An overview of co2 geological storage in china

Xiaojuan Qiao1,2,3, Guomin Li1, Christopher I. McDermott2,3, Runjian Wu1, R. Stuart Haszeldine2,3

1 Key Laboratory of Engineering Geomechanics, Institute of Geology and Geophysics, Chinese Academy of Sciences, 100029 Beijing, China
2 School of GeoSciences, University of Edinburgh, EH9 3JW Edinburgh, Scotland, UK
3 School of GeoSciences, University of Edinburgh, EH9 3JW Edinburgh, Scotland, UK

Abstract


With the rising energy demand and the increase in coal consumption, emissions of CO2 are rising. One of the most promising options for greenhouse gas emission control is to separate and capture CO2 and to inject it into deep subsurface formations for long-term storage. In China, the rich Mesozoic-Cenozoic tectonic structures and the large number of sedimentary basins supply beneficial conditions to develop CO2 capture and storage strategy. Before selecting a site, the geological setting and the stability of the caprock should be assessed first, together with the CO2 storage capacity. A case study in Songliao Basin was set as an example to analyze the capacity calculation method and the potential storage capacity in China. The costs, the international cooperation, the public acceptance are also important factors determining the role of CO2 capture and storage as a climate change strategy in China.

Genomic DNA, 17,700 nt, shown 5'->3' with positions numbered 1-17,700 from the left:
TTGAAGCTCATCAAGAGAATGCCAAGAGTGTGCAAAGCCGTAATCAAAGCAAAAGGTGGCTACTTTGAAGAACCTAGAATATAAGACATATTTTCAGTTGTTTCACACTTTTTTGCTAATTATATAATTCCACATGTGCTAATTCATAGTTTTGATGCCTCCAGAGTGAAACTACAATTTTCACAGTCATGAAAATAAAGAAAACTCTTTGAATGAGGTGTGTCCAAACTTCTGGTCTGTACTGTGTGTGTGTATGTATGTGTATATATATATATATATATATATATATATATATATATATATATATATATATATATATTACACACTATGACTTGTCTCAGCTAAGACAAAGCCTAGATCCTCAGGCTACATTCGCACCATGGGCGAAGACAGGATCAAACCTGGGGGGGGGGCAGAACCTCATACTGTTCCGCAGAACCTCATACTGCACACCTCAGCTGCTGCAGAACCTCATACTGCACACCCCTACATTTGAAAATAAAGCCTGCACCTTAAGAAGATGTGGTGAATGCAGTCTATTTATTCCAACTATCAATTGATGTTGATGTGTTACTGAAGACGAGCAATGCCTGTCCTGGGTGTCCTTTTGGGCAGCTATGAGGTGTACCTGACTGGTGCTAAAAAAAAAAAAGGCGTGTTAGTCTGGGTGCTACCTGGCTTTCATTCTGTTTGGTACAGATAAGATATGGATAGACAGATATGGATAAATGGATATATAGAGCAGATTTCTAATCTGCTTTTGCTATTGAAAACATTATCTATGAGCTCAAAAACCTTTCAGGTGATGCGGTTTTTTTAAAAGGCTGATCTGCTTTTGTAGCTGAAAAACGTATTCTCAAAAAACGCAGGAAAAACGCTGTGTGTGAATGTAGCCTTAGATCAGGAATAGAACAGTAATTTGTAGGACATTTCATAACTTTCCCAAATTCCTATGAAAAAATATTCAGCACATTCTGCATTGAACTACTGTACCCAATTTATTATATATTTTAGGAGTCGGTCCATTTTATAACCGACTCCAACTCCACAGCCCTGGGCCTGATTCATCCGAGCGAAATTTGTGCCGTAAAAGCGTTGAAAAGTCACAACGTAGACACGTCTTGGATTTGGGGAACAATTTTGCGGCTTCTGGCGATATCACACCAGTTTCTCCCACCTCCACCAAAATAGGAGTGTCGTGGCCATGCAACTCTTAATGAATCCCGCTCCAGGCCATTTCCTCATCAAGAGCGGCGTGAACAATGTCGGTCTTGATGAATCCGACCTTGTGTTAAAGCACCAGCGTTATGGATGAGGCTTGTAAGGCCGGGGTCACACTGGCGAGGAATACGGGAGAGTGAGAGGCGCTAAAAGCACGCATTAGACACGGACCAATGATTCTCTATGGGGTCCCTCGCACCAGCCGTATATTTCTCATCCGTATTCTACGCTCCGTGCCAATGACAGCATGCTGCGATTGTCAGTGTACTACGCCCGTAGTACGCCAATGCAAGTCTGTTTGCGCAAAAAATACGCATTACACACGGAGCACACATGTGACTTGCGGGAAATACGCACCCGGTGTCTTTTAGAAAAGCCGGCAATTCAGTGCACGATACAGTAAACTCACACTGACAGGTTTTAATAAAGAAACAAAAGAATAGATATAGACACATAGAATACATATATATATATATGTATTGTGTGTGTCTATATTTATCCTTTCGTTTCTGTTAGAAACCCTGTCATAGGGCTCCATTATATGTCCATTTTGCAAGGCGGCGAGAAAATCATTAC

Keywords


capacity; China; geological storage; stability of caprock; Songliao Basin

Full Text:

 Subscribers Only